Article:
Mondaq News Alerts

In order to receive Mondaq News Alerts, users have to complete a separate registration form. This is a personalised service where users choose regions and topics of interest and we send it only to those users who have requested it. Users can stop receiving these Alerts by going to the Mondaq News Alerts page and deselecting all interest areas. In the same way users can amend their personal preferences to add or remove subject areas.

Cookies

A cookie is a small text file written to a user’s hard drive that contains an identifying user number. The cookies do not contain any personal information about users. We use the cookie so users do not have to log in every time they use the service and the cookie will automatically expire if you do not visit the Mondaq website (or its affiliate sites) for 12 months. We also use the cookie to personalise a user's experience of the site (for example to show information specific to a user's region). As the Mondaq sites are fully personalised and cookies are essential to its core technology the site will function unpredictably with browsers that do not support cookies - or where cookies are disabled (in these circumstances we advise you to attempt to locate the information you require elsewhere on the web). However if you are concerned about the presence of a Mondaq cookie on your machine you can also choose to expire the cookie immediately (remove it) by selecting the 'Log Off' menu option as the last thing you do when you use the site.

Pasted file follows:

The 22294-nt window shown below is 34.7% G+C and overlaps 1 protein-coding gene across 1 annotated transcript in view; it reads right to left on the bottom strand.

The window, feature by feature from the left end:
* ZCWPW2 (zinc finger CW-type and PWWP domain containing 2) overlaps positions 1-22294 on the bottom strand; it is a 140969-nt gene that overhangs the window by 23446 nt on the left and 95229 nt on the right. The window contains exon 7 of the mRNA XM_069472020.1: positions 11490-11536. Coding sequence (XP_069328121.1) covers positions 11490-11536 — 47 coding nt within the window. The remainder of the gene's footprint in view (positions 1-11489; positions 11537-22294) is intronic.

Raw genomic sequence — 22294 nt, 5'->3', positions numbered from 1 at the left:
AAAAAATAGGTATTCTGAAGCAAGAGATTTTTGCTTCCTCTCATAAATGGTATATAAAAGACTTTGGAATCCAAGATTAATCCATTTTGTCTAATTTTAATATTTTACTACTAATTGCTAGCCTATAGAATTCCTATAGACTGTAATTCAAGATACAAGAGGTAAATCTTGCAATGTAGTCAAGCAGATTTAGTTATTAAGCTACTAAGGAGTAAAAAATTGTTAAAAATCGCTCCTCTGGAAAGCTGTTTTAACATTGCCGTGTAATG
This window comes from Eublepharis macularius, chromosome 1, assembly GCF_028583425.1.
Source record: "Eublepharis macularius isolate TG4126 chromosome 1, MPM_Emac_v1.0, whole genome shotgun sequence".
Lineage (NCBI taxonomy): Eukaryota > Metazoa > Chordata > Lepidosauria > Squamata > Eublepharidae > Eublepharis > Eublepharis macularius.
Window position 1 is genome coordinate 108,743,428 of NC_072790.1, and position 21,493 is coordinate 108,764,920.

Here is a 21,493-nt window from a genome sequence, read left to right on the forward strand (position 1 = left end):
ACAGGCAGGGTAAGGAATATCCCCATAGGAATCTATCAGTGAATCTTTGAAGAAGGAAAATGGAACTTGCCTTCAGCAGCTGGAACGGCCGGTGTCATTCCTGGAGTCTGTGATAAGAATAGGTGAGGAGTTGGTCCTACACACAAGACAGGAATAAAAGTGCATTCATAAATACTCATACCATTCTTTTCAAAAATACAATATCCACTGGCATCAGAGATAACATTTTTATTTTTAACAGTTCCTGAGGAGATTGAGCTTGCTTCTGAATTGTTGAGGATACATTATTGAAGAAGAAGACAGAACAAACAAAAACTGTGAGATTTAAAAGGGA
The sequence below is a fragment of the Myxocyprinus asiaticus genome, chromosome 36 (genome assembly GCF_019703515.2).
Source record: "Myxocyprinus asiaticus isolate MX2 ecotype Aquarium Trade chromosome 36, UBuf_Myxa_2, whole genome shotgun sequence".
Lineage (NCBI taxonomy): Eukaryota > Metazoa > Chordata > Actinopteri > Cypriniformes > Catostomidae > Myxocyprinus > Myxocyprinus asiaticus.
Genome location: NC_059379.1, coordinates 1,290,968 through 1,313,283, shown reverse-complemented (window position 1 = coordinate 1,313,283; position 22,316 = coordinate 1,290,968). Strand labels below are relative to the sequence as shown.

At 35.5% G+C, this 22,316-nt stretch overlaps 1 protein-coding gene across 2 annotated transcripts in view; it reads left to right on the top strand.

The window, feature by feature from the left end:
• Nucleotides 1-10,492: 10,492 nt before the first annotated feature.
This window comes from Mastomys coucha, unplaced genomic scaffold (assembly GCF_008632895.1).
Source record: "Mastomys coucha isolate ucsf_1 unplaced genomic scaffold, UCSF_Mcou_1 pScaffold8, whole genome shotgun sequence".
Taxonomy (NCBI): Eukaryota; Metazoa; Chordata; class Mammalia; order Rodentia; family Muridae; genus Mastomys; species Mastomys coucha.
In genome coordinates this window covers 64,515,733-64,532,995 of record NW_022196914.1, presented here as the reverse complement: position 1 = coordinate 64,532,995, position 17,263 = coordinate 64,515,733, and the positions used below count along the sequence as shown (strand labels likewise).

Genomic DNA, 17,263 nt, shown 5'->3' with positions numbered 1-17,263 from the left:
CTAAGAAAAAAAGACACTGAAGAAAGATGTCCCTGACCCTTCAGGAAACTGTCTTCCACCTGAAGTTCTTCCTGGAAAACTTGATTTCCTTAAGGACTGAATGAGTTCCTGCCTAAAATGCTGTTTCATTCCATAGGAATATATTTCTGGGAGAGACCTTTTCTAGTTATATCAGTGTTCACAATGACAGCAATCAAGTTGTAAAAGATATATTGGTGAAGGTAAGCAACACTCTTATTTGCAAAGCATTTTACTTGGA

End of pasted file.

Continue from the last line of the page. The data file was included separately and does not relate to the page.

Some of our business partners may use cookies on our site (for example, advertisers). However, we have no access to or control over these cookies and we are not aware of any at present that do so.

Log Files

We use IP addresses to analyse trends, administer the site, track movement, and gather broad demographic information for aggregate use. IP addresses are not linked to personally identifiable information.

Links

This web site contains links to other sites. Please be aware that Mondaq (or its affiliate sites) are not responsible for the privacy practices of such other sites. We encourage our users to be aware when they leave our site and to read the privacy statements of these third party sites. This privacy statement applies solely to information collected by this Web site.

Surveys & Contests

From time-to-time our site requests information from users via surveys or contests. Participation in these surveys or contests is completely voluntary and the user therefore has a choice whether or not to disclose any information requested. Information requested may include contact information (such as name and delivery address), and demographic information (such as postcode, age level). Contact information will be used to notify the winners and award prizes. Survey information will be used for purposes of monitoring or improving the functionality of the site.